Employees Come and Go - Your Systems Stay
By Nancy Caudill
How many times have you asked yourself this question: “Why don’t we do it the way we used to do it a few years ago?” It could be related to something as simple as answering the telephone or entering clinical notes in the patient’s paper or digital record. And the answer is: “Your system has changed.”
I was speaking with a dentist recently about why systems are so important to a successful practice. One word comes to mind - CONSISTANCY. Other words would be Effectiveness, Profitability, Productivity, etc. You get the picture.
- Tray setups for the various procedures
- Room designs and setups for all the various supplies and instruments
- Clinical progress notes
- New patient exams
- Room turnovers
- Inventory and ordering of supplies
- Dismissal of patients
All of the above items should have a specific and written “system” that includes photos when applicable to explain how the system works. If the system is changed due to changes with products, techniques or a more efficient way of doing something, the written “system” should be edited.
Written systems are very helpful when training a new clinical team member or working with a temporary employee.
McKenzie Management consultants review 10-20 + business “systems” when we are consulting with a dentist and their team. The number of “systems” is actually irrelevant because you could easily say that we analyze 1 BIG business system, or we analyze 40 systems because many of our 20 systems could be broken down into smaller systems. It all boils down to this: we look at everything that will increase profitability, improve efficiency, decrease overhead and add to the bottom line.
Let’s review a few of the basic business “systems” of a dental practice and discuss why it is so important to have a system that works.
Every practice that has a hygiene program must have a recall system. This includes but is not limited to the following:
- How are patients scheduled for their next hygiene appointment?
- How are patients contacted to “remind” them of their upcoming appointment?
- How are patients contacted to “schedule” their hygiene appointment that is due?
- How are patients contacted that are “past due” for their hygiene appointment?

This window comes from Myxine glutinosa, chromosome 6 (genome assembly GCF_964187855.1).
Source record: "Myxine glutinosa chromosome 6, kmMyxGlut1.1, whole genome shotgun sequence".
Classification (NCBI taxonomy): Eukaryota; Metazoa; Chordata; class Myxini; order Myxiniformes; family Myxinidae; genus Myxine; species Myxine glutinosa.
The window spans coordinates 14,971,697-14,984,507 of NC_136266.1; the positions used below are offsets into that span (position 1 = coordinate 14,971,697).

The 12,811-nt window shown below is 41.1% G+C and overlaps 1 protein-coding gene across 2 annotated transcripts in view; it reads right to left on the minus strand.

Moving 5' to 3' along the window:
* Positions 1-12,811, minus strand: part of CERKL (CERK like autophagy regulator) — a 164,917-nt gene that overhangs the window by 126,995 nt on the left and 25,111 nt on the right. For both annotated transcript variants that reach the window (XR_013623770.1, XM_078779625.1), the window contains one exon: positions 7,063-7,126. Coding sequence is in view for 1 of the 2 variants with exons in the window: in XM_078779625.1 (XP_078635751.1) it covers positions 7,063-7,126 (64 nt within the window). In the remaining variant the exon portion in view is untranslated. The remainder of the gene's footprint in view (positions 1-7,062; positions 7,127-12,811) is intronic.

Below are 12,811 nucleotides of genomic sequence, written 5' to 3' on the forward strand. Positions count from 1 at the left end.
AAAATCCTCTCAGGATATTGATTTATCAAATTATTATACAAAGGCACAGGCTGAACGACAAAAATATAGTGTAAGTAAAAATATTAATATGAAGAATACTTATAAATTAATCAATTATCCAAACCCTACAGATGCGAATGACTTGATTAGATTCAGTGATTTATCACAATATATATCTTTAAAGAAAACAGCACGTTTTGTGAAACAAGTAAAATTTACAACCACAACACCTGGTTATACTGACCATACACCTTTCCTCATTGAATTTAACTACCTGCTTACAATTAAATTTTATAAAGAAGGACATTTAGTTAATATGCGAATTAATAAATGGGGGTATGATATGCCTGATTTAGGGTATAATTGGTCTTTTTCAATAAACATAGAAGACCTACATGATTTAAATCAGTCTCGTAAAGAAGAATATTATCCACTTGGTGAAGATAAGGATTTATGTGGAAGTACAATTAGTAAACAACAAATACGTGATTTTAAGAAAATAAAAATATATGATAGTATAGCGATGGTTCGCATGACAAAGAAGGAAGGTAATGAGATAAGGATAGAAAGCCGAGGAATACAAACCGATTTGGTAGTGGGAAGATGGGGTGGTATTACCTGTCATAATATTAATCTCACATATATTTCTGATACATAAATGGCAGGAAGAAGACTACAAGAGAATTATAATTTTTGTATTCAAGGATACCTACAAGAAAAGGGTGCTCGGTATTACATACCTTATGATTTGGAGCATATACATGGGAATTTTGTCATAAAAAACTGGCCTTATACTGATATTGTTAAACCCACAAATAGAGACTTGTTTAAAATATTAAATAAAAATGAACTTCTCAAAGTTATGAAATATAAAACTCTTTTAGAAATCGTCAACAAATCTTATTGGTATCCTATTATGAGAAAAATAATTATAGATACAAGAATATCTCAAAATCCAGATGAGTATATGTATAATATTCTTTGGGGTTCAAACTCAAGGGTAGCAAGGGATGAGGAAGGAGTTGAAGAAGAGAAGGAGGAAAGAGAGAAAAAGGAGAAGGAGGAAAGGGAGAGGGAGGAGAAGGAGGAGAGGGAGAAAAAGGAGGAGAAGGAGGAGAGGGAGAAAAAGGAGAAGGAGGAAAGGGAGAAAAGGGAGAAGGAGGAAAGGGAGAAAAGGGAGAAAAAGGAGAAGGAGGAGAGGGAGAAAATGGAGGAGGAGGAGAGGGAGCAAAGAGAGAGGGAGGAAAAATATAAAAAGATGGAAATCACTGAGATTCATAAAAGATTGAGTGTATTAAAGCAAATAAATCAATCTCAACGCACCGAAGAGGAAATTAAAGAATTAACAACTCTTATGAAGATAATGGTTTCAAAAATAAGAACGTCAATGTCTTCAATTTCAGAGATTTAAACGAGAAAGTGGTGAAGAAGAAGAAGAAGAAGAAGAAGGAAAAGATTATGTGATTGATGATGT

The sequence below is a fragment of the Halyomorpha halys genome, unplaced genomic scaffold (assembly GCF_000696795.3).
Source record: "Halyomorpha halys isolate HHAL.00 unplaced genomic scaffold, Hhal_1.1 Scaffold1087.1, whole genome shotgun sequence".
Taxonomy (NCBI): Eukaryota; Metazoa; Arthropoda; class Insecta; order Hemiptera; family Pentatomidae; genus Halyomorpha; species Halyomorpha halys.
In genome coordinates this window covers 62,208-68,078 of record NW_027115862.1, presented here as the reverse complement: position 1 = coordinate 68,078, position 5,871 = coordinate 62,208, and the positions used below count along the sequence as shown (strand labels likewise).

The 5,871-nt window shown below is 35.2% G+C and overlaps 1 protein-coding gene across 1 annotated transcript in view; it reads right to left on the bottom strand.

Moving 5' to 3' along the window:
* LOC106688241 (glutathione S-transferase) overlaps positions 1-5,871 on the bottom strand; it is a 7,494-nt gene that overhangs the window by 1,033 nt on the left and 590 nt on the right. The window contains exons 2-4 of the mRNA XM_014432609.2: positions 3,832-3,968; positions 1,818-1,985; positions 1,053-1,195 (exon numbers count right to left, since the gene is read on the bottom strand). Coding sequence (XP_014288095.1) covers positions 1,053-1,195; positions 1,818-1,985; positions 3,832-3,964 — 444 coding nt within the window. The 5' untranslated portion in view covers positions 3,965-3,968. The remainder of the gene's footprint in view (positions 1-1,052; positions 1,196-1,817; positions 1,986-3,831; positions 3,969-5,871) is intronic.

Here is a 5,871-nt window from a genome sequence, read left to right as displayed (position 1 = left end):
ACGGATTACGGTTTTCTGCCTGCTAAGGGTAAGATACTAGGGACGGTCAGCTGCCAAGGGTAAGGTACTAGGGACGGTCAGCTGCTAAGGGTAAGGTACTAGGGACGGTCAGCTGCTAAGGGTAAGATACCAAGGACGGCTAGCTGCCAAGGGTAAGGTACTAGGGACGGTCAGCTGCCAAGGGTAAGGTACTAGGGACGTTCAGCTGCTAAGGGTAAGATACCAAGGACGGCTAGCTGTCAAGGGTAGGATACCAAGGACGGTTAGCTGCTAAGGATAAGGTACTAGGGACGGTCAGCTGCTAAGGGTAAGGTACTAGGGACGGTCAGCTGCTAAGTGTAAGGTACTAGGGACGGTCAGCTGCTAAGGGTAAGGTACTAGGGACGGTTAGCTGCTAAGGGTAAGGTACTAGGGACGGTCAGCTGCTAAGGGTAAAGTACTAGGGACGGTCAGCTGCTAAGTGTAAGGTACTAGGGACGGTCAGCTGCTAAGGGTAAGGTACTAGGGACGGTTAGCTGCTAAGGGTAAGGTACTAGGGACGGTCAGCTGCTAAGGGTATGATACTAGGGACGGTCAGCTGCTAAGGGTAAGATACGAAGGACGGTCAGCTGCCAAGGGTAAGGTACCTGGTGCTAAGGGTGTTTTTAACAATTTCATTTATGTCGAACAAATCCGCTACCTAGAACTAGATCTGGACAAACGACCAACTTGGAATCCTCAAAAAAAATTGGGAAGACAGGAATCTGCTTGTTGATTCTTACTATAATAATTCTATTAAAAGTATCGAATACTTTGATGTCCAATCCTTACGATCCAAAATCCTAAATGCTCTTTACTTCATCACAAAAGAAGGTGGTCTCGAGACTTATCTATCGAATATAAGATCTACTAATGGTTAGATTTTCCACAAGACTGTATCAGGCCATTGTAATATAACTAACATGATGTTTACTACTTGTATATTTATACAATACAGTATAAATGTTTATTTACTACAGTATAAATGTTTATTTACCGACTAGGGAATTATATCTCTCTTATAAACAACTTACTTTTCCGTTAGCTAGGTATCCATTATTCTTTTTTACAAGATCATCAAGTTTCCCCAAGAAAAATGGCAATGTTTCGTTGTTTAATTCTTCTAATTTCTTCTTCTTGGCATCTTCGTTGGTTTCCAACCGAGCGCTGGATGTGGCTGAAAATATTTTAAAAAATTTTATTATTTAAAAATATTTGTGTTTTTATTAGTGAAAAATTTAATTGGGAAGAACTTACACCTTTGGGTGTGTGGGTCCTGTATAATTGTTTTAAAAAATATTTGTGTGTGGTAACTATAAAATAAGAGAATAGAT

- Who is assigned to perform these tasks?
- How do you, the practice owner, hold this person accountable to know that the tasks are being performed?
- When do you determine that it is okay to stop chasing your hygiene patients?
- How do you handle patients that arrive late?
- How do you handle patients that cancel their appointments frequently?
Each one of these items should have a specific protocol on how it should be handled and it should be in writing. Should the protocol change, it should also be changed in writing. Do you have a “manual” that was written 10 years ago and nothing in it is applicable anymore? There was no “system” in place to keep it updated!
If your practice accepts the “assignment of benefits” then it is imperative you have a written system on how to handle the insurance process:
- Which insurance companies are you participating with?
- How do you determine the patient’s portion of the appointment?
- Are claims sent manually or electronically, and how?
- What do you say on the phone when a new patient calls relative to insurance?
- What is your procedure for managing “pre-authorizations”?
- How are outstanding claims followed up on and when?
- Who writes the narratives?
- How are radiographs, photos and charts attached to the claims?
- What happens when the claim is denied?
- Who is responsible for the above items?
- How do you hold this person accountable?
Accounts Receivable System
If you work with insurance opposed to all of your patients paying 100% at the time of service, you need a “system” to manage the balances:
- Is there a Financial Agreement Form used?
- Do you offer long-term payment options?
- When do you send statements?
- How are statements sent?
- When are calls placed to delinquent accounts and what is said?
- Do you use a collection agency to collect your delinquent account balances?
- What percentage of your total AR is written off in bad debt each year?
- What is your AR to Net Production ratio?
- How much do you have in credit balances?
- What are your plans for sending refunds?
Why Are They Important?
If you have your systems written down AND they are current, effective, productive and efficient, anyone can follow the instructions and implement the system with very little training. If you have a business employee that elects to work closer to home, your systems stay with you. If your Financial Coordinator decides to stay home with her newborn instead of returning to work, the systems are still in the office.
The most important statement I can make in this article is this: YOU must know your systems and YOU should know the answers to all the questions listed above. If YOU don't know, then how can you hold someone else accountable? After all - it is your practice and no one will take as much interest in it as you do.
To establish systems in your practice, contact McKenzie Management today at 877-777-6151.
If you would like more information on how McKenzie's Consulting Coaching Programs can help you IMPLEMENT proven strategies, email firstname.lastname@example.org.
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